There have been at least a hundred raids, and hundreds more are expected. The raids usually involved the prosecutor’s office and the tax police, but some organizations have also been visited by the fire marshal, health inspectors and even the Emergencies Ministry. The authorities have demanded financial documentation but also sifted through the trash and taken apart air-conditioners.
NGO staffers have been posting on their blogs pictures of stacks of binders and papers — the thousands upon thousands of pages of documents assembled to satisfy the authorities’ demands. The work of the nonprofit sector has been effectively paralyzed and, if the raids continue, will be for months.
LAW | DOCUMENTARY
Prospero | The Economist
DAVE KELLETT and Fred Schroeder set out to shoot a documentary about the art of cartooning. In the process, however, the film, called “Stripped”, turned into a story about the disruptive and often positive effect of the internet on comic strips. Mr Kellett, meanwhile, turned into something of an expert on America’s fair-use doctrine.
To begin with, in 2009 the duo used their own dollars and time to assemble dozens of interviews with traditional newspaper comic-strip artists, like Cathy Guisewite, the eponymous creator of Cathy, as well as the new generation of web-cartoonists, such as Mike Krahulik and Jerry Holkins, the men behind Penny Arcade. Two years in they used a round of crowdfunding to raise the money needed to complete the movie. But in order to show the future, the filmmakers wanted to rifle through the past, in the form of copyrighted clips. The cost of using the snippets they had in mind, at about $34,000 (including campaign fees), outstripped cash from that first wave of backers.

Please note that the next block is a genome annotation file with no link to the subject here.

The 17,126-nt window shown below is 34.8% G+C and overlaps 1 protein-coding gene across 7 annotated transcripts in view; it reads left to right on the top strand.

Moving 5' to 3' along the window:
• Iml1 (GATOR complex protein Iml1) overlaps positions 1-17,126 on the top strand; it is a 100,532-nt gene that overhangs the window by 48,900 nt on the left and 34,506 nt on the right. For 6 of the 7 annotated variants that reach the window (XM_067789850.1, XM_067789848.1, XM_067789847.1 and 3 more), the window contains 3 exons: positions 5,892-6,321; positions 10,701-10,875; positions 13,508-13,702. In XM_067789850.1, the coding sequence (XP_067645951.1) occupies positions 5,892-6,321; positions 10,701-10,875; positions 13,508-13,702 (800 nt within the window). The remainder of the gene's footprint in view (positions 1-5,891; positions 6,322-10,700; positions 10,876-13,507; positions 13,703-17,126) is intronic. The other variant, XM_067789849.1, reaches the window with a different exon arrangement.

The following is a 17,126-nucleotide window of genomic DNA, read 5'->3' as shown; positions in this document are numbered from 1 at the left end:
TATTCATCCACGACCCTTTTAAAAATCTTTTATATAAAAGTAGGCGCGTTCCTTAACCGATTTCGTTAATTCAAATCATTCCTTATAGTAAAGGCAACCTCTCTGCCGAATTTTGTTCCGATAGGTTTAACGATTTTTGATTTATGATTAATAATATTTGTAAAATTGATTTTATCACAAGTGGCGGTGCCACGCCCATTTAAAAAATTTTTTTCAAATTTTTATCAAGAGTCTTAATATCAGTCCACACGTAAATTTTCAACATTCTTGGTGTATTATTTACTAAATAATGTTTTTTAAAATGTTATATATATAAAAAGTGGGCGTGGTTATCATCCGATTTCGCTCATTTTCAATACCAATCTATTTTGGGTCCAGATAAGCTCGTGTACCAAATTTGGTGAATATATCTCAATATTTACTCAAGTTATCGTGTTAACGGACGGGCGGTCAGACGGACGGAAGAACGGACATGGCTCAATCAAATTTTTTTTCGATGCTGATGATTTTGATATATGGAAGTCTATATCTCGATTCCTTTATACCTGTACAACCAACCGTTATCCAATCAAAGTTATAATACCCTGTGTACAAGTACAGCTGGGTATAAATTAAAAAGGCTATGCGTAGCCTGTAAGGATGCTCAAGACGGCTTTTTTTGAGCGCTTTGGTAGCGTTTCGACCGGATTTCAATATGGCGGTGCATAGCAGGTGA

So they turned again to Kickstarter, this time spelling out the precise cost of all the footage they wanted to include and setting their goal accordingly. The project, which still has some time until its deadline, has already reached nearly double the target, which lets the filmmakers purchase the rights to even more clips.
. . . Mr Kellett lists a number of factors that help decide whether the use of prior art is “fair”. They include things like clearing rights globally to allow the film to be distributed in countries with a different copyright regime, or the potential for lawsuits that could take years and piles of money to resolve. Moreover, he points out, should he and Mr Schroeder have risked asserting fair-use rights over some material, movie distributors might well decline to carry it; no insurer would provide the typical and necessary “errors and omission” coverage that theatres require.
FILM | TELEVISION
Prospero | The Economist
THE first episode of “Doctor Who”, a British science-fiction series, was broadcast the day after President Kennedy’s assassination in November 1963 with your four-year-old correspondent watching nervously from the sofa. The show returns to British television screens on March 30th for its 50th anniversary season. The remarkable longevity of the Doctor parallels that of another British hero, James Bond, who celebrated 50 years in cinemas last year.